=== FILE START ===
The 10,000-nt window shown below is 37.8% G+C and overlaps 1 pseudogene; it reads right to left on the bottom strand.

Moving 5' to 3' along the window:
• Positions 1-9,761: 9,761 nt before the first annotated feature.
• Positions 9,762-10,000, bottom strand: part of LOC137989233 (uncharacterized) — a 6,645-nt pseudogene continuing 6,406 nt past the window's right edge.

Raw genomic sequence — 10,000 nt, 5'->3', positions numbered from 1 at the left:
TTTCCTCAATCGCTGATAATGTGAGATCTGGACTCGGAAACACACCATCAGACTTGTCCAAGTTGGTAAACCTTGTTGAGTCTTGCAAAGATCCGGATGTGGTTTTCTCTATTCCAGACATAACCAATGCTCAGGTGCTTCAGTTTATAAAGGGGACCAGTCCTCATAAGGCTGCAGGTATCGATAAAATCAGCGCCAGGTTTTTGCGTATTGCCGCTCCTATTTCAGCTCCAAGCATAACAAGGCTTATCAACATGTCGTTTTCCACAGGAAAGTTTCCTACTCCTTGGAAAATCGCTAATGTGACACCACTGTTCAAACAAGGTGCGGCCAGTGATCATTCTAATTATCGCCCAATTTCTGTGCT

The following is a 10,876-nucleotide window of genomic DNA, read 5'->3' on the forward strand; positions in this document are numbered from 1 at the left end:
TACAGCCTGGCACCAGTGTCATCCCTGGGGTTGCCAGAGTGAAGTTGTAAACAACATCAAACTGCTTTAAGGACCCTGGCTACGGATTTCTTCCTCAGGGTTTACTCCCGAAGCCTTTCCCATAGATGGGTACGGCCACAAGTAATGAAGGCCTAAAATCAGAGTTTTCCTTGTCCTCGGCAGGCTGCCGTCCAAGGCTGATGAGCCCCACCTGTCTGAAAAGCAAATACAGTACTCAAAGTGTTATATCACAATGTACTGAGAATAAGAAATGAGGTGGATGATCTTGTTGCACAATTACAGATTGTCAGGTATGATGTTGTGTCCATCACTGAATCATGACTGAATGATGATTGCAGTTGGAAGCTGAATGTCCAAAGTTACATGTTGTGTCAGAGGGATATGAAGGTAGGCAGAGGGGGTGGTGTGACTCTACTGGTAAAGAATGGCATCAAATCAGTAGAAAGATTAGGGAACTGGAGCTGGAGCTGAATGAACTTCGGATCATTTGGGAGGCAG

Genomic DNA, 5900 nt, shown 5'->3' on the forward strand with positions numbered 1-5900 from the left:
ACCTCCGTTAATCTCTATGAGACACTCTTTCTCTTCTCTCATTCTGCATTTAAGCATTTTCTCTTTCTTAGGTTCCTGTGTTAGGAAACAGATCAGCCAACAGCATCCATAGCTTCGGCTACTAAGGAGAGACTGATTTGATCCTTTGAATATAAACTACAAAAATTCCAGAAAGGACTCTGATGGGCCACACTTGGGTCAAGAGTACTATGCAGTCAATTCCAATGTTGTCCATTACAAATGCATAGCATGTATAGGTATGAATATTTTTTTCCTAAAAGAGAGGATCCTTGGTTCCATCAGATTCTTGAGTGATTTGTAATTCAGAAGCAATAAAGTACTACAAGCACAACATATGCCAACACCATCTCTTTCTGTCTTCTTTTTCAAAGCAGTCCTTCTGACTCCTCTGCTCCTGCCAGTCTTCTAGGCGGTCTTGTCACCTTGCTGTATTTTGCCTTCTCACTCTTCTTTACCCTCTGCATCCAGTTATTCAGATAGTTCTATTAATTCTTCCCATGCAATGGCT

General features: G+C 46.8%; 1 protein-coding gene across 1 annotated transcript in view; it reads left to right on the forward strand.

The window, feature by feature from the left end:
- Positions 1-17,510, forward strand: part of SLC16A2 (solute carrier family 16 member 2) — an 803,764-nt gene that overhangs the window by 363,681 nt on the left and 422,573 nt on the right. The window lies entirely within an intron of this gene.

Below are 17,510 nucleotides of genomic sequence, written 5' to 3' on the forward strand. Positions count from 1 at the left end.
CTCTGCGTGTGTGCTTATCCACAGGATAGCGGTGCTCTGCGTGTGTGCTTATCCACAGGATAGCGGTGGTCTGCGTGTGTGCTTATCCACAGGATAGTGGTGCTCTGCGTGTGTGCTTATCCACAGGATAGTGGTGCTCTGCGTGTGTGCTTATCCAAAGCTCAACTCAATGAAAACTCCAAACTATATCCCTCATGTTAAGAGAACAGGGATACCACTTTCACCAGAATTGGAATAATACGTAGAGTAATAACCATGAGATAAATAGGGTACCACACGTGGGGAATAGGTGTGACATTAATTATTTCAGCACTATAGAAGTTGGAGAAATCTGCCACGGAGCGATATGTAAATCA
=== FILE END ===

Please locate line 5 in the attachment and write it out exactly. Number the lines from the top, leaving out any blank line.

Raw genomic sequence — 10,000 nt, 5'->3', positions numbered from 1 at the left: